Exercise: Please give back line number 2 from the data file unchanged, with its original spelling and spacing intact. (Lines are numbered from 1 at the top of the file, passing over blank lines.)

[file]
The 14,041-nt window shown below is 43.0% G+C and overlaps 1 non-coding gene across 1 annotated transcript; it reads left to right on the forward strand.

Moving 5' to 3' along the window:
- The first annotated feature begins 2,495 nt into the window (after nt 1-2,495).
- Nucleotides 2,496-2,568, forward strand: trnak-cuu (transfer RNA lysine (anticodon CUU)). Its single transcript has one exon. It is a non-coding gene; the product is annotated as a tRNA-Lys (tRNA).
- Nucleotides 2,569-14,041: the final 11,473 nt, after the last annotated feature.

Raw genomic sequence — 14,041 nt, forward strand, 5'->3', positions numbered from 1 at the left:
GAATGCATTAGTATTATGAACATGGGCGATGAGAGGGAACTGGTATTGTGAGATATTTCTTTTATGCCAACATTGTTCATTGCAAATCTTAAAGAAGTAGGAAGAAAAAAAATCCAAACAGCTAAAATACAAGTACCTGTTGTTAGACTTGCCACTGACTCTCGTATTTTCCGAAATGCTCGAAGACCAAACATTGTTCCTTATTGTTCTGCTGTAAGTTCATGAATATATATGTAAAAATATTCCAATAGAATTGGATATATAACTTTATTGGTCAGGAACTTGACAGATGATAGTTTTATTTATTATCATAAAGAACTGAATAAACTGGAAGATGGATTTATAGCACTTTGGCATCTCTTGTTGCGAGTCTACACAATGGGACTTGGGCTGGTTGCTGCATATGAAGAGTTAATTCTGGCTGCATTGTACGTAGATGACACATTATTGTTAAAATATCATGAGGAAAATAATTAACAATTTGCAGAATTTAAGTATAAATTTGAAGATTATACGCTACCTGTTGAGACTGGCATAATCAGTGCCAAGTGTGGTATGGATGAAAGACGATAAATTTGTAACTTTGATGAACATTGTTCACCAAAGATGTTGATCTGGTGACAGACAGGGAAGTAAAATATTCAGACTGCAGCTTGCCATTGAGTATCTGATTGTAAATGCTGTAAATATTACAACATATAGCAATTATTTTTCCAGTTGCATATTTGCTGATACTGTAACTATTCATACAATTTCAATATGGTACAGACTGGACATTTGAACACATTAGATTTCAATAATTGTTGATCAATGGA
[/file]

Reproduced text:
Moving 5' to 3' along the window: